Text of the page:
Personally, I have little problem with online banking (now…it took me awhile to learn a bit about the process and to get comfortable with the idea) to make payments to other people. But I refuse to grant other people/companies access to my account. Maybe doing so is fine for most people, maybe the actual risk is low enough that it’s not worth worrying about; but it clearly adds an additional security-breach possibility that is both unnecessary and easily avoidable.

Not to mention that you can never be sure exactly when they’re going to take their payment…on a tight budget (like me), deposit/withdrawal timing matters. I’d rather not have to pay overdrawn fees.

No, it’s not good.
What about poor families, who don’t have a computer – how are they supposed to pay these school fees? (Or is this a private school, that excludes poor children? My comments on that would not be suitable for this forum, only the pit.)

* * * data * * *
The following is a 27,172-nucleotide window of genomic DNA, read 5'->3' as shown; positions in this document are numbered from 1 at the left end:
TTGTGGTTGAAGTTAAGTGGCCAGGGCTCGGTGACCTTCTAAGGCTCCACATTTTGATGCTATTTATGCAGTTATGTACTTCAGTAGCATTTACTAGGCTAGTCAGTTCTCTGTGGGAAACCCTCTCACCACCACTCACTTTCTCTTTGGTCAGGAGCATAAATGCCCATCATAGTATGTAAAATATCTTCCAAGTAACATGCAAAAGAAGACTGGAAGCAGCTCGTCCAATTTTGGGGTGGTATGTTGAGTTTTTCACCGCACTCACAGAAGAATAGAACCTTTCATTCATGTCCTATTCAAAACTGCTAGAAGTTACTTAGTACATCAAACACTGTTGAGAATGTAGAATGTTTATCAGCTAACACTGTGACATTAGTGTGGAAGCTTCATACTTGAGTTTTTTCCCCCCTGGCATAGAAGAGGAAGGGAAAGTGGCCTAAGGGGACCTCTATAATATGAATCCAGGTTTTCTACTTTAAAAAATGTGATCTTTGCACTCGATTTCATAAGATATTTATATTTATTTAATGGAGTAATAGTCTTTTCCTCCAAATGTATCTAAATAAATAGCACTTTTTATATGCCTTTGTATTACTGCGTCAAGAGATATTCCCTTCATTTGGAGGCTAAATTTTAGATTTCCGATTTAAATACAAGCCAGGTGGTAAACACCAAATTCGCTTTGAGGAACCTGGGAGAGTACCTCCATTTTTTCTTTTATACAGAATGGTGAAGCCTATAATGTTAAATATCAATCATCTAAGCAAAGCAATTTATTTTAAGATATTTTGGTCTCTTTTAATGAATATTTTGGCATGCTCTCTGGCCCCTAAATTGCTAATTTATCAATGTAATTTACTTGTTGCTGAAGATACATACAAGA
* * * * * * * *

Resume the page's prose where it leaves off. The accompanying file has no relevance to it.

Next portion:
Not only can they do “stuff”, they did it to me once. Here are the 2 things they did:

  1. Withdrew money from my account by creating a fake check to be deposited into my account, and getting cash back for some amount that was less than the balance in my checking account. The fake check bounced and I was out the “cash back” portion until it all got straightened out and the bank ultimately suffered the loss.
  2. Wrote fake checks using my account to places like Walmart, Target, etc.

Ultimately I wasn’t out any money, but it is a hassle to correct all of this stuff.

My greatest concern is that in order to do this, I’ve got to send an authorization allowing the bearer of that authorization access to my bank accounts. I’m seriously concerned about the ease with which it would be possible to fudge who the recipient is from “school” to “miscreant” should someone with malicious intent wish to do so.
Granted, a fax would allow greater security, but nonetheless I am concerned.

Secondly, I’ve a problem with giving ANY third party authorized access to my banking info. When I pay my bills online I do so through the bank. The various business I pay are unable to access my account directly. I connect to the bank, and the bank transfers the money to them.
This company is the opposite. I tell the school how much, they pull it out of my account. In the event of a dispute, there’s literally nothing preventing them from billing and making me do the work to fix any errors.

Would these concerns be sufficiently valid to bring the to the school board finance office?